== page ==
The liquid habitat of myriad organisms, covering seventy-one percent of the Earth’s surface, was similarly quieted by anti-Covid-19 protocols. Slowing commercial and touristic shipping to a significant degree led to an immediate ecological response in coastal regions all over the globe. Entire families of whales, whose echo-communicational capabilities were relieved from the deafening vibratory drone of human vessels, returned to areas they avoided for decades. On land, various mammals, amphibians, and birds reclaimed the otherwise vibration-rich urban spaces of human dwellers that frequently displace them.4

Displacement is likewise enacted on a different, totalizing planetary scale. A recent study compared space geodetic observations between 1981–2020 to show that geophysical excitations from atmospheric, terrestrial, or hydrospheric zones are coupled with the unfurling climate crisis. Due to global warming, changes in terrestrial water storage systems (e.g., melting glacier mass) are increasingly related to secular polar drift. In other words, water runoff from melting ice leads to the redistribution of Earth’s corporeal weight, which in turn drives an eastward drift of the Earth’s geographical pole, “the point where the Earth’s rotational axis intersects its crust in the Northern Hemisphere.”5 Anthropogenic activity thus not only triggers defining vibratory agitations of the planetary surface, signaling planetary infirmity through disruption of its biospheric system, but shifts the Earth’s axis as its moves through the universe.

Schematic representation of the propagations of seismic waves and their appearance in seismograms. From: August Sieber, Der Erdball, seine Entwicklung und seine Kräfte (Eßlingen und München: J. F. Schreiber, 1908), plate XXXIV.

From the Heart to the Body of the World

On April 17, 1889, Prussian astronomer Ernst von Rebeur-Paschwitz accidentally recorded seismic waves that originated 9,000 km (5,500 miles) from the Astrophysical Observatory in Potsdam, Prussia, and forty-five minutes before his delicate horizontal pendulum sensed them at 5:21 pm. The vibrations had traveled from Japanese earthquake faults near Tokyo through the Earth’s crust to Potsdam at 3,060 meters per second, providing the first proof of “teleseismic” events: vibrations dissipating while deforming the planetary body that pulses, in the words of seismologist Cargill Knott, “like a beating heart.”6 This event brought about paradigmatic shifts in knowledge about the planet obtained through the physical phenomenon of vibration. What had previously been the ultimate obstruction to precise scientific observation suddenly became geophysics’ defining epistemological tool. This turn was mirrored in architecture, with a shift in focus from insulating against “parasitic” exterior disturbances to isolating the “symbiotic” interior vibratory energies of the planet for study. Paul Emanuel Spieker’s Astrophysical Observatory (built 1876–1879), for instance, only recently innovated the structural design of scientific compounds to provide vibration-free environments.7 Architects and scientists now had to distinguish between parasitic and symbiotic vibrations.

In the final months of his tuberculosis-ridden life, Rebeur-Paschwitz was preoccupied with the conception of “a scheme for the organized study of earthquake-pulsations all over the globe.”8 Cut short in 1895 at the age of thirty-four, his vision of an international, global network of scientific observatories rehearsed well-established fantasies that sought comprehensive knowledge about the Earth and its atmospheric activity.9 However, only recent technological advancements in telecommunication (e.g., electric telegraphy) and mobility (e.g., steamboats, railroads), coupled with the economic and colonial motivation of imperial geopolitics, provided hitherto unprecedented resources to realize the dream of a global system of observatories.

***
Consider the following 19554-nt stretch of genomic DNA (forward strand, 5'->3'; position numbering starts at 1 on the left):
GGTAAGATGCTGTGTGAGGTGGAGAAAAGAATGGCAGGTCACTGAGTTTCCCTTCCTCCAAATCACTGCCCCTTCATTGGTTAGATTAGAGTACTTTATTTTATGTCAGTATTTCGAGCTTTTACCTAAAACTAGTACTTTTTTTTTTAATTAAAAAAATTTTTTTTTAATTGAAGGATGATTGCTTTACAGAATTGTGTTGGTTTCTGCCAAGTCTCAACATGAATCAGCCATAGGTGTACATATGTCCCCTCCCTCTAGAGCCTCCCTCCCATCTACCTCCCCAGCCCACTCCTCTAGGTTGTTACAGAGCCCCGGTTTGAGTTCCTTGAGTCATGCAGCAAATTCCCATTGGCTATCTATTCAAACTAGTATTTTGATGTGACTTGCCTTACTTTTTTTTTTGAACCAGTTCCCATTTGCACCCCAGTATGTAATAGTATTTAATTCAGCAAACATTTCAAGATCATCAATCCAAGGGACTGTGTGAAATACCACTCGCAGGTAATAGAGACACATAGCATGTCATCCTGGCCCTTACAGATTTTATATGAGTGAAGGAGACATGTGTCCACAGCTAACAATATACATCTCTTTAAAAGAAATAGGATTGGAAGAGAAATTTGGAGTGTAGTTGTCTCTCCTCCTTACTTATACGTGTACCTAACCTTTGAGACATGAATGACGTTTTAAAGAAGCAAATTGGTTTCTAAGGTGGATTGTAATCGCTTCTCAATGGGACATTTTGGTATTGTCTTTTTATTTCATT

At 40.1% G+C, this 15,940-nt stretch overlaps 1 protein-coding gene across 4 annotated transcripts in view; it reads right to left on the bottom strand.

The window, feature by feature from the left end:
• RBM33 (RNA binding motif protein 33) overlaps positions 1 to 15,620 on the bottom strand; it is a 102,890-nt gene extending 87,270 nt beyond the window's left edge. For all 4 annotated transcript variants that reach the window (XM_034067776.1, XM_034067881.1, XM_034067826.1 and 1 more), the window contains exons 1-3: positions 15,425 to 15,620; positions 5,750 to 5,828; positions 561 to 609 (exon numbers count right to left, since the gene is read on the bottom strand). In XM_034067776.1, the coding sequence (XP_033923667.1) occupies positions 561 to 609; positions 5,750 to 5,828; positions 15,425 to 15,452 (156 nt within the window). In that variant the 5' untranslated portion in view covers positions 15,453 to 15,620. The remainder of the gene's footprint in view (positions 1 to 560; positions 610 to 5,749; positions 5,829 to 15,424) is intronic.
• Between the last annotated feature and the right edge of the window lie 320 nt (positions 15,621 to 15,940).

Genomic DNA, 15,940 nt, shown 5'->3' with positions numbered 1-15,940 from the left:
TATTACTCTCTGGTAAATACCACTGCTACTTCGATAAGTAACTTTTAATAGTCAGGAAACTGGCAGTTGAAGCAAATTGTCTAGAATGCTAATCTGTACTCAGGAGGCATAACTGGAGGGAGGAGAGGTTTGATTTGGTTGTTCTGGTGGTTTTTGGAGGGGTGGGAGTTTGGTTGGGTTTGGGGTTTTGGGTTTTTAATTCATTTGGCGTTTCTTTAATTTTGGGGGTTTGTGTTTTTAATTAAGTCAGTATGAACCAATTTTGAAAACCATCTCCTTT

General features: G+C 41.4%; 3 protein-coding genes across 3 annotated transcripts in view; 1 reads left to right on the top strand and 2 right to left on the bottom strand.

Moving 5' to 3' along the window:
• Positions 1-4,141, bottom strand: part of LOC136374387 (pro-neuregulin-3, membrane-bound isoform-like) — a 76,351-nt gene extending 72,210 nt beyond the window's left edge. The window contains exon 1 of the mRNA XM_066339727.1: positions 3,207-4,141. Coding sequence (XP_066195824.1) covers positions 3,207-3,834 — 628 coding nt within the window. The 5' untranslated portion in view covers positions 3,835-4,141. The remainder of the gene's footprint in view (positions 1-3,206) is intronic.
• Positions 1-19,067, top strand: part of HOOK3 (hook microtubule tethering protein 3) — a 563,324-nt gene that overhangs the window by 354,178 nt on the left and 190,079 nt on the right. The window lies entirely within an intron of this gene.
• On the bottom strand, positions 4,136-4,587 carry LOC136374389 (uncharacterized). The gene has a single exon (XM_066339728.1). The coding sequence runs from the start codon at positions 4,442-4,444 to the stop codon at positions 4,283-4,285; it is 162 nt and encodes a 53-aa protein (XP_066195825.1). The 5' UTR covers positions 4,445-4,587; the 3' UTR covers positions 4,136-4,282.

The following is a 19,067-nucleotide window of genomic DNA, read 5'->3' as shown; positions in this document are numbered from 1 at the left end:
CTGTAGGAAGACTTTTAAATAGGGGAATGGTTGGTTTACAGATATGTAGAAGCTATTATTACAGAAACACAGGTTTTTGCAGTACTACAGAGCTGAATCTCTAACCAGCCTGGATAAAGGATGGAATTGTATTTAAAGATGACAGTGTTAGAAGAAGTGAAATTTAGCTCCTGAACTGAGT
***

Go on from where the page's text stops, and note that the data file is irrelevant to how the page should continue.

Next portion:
In 1898, Emil Wiechert assumed the world’s first Chair of Geophysics at the Georg-August-Universität in Göttingen, Prussia, and picked up on Rebeur-Paschwitz’s scheme. The geophysicist soon ventured to establish the rural enclave as a global supernode in the exponentially growing network of planetary science centers seeking to deduce the Earth’s interior structure through seismic vibrations. He did so foremost through his advanced seismographs, which could visually amplify seismic vibrations by a factor of up to 1,000 and offer planetary data with unprecedented detail and consistency. Units such as the ultrasensitive 1,000-kilogram Wiechert pendulum could sense vibrational agitation halfway around the globe.

Personal physiological infirmity drove Wiechert’s interest in the vibratory frequency of the Earth. The critical development of instruments that could sense the deepest depths of the Earth, eulogized the archaeologist Hermann Thiersch at the geophysicist’s funeral in 1928, could be linked to the apparatuses that aided Wiechert’s progressive hearing loss.10 Placed on the surface of the planetary body, Wiechert’s automatic seismographs were not unlike electric hearing aids or medical stethoscopes in amplifying and sensing near-imperceptible vibratory signals. Deducing knowledge about Earth’s physical states, geophysicists further entangled the human and planetary body through their respective vibrational production and susceptibility.

Geophysical Samoa Observatory near Apia on Upolu, view from the lagoon (North), 1904. Photographer unnamed (likely Otto Tetens, the observatory’s first director). From: Hermann Wagner, “Ergebnisse der Arbeiten des Samoa-Observatoriums der Königlichen Gesellschaft der Wissenschaften zu Göttingen. I. Das Samoa Observatorium,” Abhandlungen der Königlichen Gesellschaft der Wissenschaften zu Göttingen, Mathematisch-Physikalische Klasse, vol. VII, Neue Folge, no. 1 (1908).